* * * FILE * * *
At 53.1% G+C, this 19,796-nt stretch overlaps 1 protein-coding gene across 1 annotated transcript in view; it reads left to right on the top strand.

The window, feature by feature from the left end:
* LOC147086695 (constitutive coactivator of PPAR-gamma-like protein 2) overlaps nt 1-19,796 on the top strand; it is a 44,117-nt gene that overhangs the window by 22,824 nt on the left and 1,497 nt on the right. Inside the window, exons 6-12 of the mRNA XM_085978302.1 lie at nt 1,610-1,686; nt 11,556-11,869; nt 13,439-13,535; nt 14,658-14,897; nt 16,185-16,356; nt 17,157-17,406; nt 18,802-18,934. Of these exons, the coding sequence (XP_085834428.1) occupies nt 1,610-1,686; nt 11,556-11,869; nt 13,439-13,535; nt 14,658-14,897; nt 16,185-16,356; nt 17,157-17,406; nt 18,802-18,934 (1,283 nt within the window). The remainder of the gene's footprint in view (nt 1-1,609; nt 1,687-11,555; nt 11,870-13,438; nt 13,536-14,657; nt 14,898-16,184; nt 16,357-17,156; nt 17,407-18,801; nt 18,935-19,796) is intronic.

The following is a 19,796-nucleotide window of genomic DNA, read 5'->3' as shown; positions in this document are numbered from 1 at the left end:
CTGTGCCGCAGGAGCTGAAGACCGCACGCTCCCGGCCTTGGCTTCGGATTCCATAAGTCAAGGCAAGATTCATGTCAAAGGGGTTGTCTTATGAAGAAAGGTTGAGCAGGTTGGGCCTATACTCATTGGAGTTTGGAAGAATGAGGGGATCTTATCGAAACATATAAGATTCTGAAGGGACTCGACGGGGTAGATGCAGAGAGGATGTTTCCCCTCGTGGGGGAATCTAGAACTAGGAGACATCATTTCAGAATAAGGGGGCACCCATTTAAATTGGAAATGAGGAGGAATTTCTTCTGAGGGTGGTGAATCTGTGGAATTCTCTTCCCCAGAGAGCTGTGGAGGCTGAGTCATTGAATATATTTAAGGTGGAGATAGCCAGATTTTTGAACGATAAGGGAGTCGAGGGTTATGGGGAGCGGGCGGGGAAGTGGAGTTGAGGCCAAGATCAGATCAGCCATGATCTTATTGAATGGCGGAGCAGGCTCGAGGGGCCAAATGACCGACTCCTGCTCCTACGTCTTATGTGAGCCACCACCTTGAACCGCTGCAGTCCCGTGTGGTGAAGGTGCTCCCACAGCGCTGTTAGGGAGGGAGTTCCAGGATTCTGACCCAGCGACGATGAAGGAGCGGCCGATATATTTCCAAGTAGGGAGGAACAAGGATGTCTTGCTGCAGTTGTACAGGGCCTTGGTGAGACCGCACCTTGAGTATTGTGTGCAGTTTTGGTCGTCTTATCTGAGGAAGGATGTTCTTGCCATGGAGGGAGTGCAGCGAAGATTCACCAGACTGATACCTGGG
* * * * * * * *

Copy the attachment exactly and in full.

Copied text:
At 53.1% G+C, this 19,796-nt stretch overlaps 1 protein-coding gene across 1 annotated transcript in view; it reads left to right on the top strand.

The window, feature by feature from the left end:
* LOC147086695 (constitutive coactivator of PPAR-gamma-like protein 2) overlaps nt 1-19,796 on the top strand; it is a 44,117-nt gene that overhangs the window by 22,824 nt on the left and 1,497 nt on the right. Inside the window, exons 6-12 of the mRNA XM_085978302.1 lie at nt 1,610-1,686; nt 11,556-11,869; nt 13,439-13,535; nt 14,658-14,897; nt 16,185-16,356; nt 17,157-17,406; nt 18,802-18,934. Of these exons, the coding sequence (XP_085834428.1) occupies nt 1,610-1,686; nt 11,556-11,869; nt 13,439-13,535; nt 14,658-14,897; nt 16,185-16,356; nt 17,157-17,406; nt 18,802-18,934 (1,283 nt within the window). The remainder of the gene's footprint in view (nt 1-1,609; nt 1,687-11,555; nt 11,870-13,438; nt 13,536-14,657; nt 14,898-16,184; nt 16,357-17,156; nt 17,407-18,801; nt 18,935-19,796) is intronic.

The following is a 19,796-nucleotide window of genomic DNA, read 5'->3' as shown; positions in this document are numbered from 1 at the left end:
CTGTGCCGCAGGAGCTGAAGACCGCACGCTCCCGGCCTTGGCTTCGGATTCCATAAGTCAAGGCAAGATTCATGTCAAAGGGGTTGTCTTATGAAGAAAGGTTGAGCAGGTTGGGCCTATACTCATTGGAGTTTGGAAGAATGAGGGGATCTTATCGAAACATATAAGATTCTGAAGGGACTCGACGGGGTAGATGCAGAGAGGATGTTTCCCCTCGTGGGGGAATCTAGAACTAGGAGACATCATTTCAGAATAAGGGGGCACCCATTTAAATTGGAAATGAGGAGGAATTTCTTCTGAGGGTGGTGAATCTGTGGAATTCTCTTCCCCAGAGAGCTGTGGAGGCTGAGTCATTGAATATATTTAAGGTGGAGATAGCCAGATTTTTGAACGATAAGGGAGTCGAGGGTTATGGGGAGCGGGCGGGGAAGTGGAGTTGAGGCCAAGATCAGATCAGCCATGATCTTATTGAATGGCGGAGCAGGCTCGAGGGGCCAAATGACCGACTCCTGCTCCTACGTCTTATGTGAGCCACCACCTTGAACCGCTGCAGTCCCGTGTGGTGAAGGTGCTCCCACAGCGCTGTTAGGGAGGGAGTTCCAGGATTCTGACCCAGCGACGATGAAGGAGCGGCCGATATATTTCCAAGTAGGGAGGAACAAGGATGTCTTGCTGCAGTTGTACAGGGCCTTGGTGAGACCGCACCTTGAGTATTGTGTGCAGTTTTGGTCGTCTTATCTGAGGAAGGATGTTCTTGCCATGGAGGGAGTGCAGCGAAGATTCACCAGACTGATACCTGGG